Actually, Lew Mochson plays not only the music (on an alto sax), but a character, "The Spirit," as the audience watches a deconstruction of the protagonist, an old black woman with an acid tongue and a taste for whisky. The music is integral to the play, not only filling the blackouts between the many scenes but also underpinning some of them. The play is cinematic, dissolving and jump-cutting across Bo's life, with the sax wailing away on her own internal soundtrack, her personal wasteland.
Her history is laced with bitter black humor (pun intended), in the way she talks to her foster kids (nephews and nieces from the extended family), in a wonderfully wry card game (don't play poker with this woman!), in her memories of Harlem in the '20s. She also reveals her desperate psychic roots, in her father's abuse of her at age eight, of being pregnant as a teenager, of becoming a prostitute at an early age. In one scene, she (no doubt drunk) tries to rock her baby to sleep, with an edgy sax in the background, eventually smothering it to keep the child from disturbing the neighbors.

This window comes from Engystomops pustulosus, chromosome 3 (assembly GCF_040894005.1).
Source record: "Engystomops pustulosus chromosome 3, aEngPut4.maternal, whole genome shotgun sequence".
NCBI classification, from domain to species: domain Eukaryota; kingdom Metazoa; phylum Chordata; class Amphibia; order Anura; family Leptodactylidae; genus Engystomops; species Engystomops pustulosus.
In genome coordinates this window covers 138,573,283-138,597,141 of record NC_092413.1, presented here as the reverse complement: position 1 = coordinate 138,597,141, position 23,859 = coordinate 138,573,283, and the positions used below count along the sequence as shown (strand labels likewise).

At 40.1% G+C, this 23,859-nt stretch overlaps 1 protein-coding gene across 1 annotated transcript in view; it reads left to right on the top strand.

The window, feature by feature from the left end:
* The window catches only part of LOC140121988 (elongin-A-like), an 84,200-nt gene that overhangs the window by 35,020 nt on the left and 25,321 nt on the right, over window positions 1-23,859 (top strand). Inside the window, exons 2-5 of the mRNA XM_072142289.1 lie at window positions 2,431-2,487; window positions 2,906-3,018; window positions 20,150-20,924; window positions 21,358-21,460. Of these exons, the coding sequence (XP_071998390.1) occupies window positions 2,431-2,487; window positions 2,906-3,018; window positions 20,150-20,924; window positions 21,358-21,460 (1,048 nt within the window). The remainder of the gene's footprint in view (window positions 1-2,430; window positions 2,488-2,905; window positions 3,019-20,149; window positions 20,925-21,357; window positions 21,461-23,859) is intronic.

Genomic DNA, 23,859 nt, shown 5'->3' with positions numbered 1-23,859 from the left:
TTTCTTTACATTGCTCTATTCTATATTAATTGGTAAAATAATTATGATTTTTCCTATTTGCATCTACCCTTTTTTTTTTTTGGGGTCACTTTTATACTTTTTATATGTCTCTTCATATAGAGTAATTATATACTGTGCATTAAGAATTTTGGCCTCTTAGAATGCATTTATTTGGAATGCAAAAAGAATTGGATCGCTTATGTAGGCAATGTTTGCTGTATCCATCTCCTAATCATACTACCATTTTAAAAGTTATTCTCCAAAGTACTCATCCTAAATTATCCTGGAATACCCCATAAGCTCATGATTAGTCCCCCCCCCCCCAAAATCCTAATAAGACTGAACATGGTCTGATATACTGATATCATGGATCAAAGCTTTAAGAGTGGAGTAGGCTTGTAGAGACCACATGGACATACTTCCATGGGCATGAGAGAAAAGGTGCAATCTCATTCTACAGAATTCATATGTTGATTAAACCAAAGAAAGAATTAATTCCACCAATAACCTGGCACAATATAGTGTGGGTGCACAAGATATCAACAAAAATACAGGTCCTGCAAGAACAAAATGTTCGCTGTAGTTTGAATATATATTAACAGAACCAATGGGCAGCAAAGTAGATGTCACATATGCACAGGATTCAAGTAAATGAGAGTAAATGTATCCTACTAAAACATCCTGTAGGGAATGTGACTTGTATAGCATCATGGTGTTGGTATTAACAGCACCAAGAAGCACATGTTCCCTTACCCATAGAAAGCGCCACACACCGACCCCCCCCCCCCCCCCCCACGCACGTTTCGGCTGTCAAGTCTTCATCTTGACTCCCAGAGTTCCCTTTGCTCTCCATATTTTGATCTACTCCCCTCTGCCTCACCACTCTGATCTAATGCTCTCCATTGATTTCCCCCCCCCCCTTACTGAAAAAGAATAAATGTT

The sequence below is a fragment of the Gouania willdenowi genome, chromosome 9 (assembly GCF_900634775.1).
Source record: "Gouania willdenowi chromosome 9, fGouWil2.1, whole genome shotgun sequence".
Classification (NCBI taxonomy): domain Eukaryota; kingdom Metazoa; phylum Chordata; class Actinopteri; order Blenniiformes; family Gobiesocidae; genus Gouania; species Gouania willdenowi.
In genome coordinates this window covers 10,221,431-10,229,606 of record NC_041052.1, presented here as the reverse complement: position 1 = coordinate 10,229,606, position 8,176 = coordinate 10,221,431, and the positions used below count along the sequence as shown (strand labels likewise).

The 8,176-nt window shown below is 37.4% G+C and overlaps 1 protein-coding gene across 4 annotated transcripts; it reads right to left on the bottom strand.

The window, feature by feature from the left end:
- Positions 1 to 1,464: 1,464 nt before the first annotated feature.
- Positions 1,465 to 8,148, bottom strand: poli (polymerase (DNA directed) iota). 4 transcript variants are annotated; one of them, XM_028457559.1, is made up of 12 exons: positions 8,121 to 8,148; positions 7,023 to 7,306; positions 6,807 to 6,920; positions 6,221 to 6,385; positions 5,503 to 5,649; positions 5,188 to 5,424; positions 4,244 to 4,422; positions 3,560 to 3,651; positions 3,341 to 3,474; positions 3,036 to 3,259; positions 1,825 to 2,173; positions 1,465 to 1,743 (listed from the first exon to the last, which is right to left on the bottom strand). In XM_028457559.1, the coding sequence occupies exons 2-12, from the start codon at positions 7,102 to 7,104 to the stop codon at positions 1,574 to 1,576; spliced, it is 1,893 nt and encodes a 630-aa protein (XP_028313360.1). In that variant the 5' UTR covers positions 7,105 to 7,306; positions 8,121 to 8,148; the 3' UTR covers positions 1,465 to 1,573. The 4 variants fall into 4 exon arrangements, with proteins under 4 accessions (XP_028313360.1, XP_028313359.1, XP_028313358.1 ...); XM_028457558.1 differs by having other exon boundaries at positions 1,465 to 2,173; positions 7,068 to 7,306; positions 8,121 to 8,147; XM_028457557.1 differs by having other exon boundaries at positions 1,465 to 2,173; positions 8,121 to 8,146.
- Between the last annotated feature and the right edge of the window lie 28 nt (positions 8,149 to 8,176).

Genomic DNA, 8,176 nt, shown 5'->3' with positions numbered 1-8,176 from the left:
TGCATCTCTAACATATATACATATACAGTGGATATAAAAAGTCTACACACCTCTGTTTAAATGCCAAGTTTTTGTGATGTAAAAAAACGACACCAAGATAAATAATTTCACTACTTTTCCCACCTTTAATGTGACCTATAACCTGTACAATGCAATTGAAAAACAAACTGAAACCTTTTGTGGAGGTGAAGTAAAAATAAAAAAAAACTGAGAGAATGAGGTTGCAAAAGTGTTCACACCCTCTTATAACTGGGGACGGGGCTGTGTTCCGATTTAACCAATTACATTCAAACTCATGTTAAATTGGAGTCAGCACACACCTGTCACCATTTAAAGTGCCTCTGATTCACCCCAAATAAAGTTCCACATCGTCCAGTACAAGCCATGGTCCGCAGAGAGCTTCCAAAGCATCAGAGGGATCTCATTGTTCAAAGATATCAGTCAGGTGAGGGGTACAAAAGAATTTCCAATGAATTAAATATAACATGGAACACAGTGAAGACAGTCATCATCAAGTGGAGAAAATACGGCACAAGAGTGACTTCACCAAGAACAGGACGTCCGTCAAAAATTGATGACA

All this would be over the top and wearying were it not sympathetically - even sometimes sexily - portrayed. The actress must be able to turn on the proverbial dime, and Gissendanner did so. The other great pitfall for this kind of play, the numerous blackouts, was filled handily by the music. The narrative isn't always easy to follow, and there's not a lot of bathos or uplift to latch onto. This is theatrical bebop; don't expect the man to play the melody for you.
The set (Mr. Sullivan) was barebones: a table and chair and some props. Lighting (Eric Peterson) effectively isolated areas, sometimes using color, as needed. Costumes were a dress and some accessories, again as needed.
Let's hope a producer ascends the five flights to see this play
and helps it find another venue, or at least an extension. It's
rough stuff, but it deserves an extended hearing.
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Copyright 1998 John Chatterton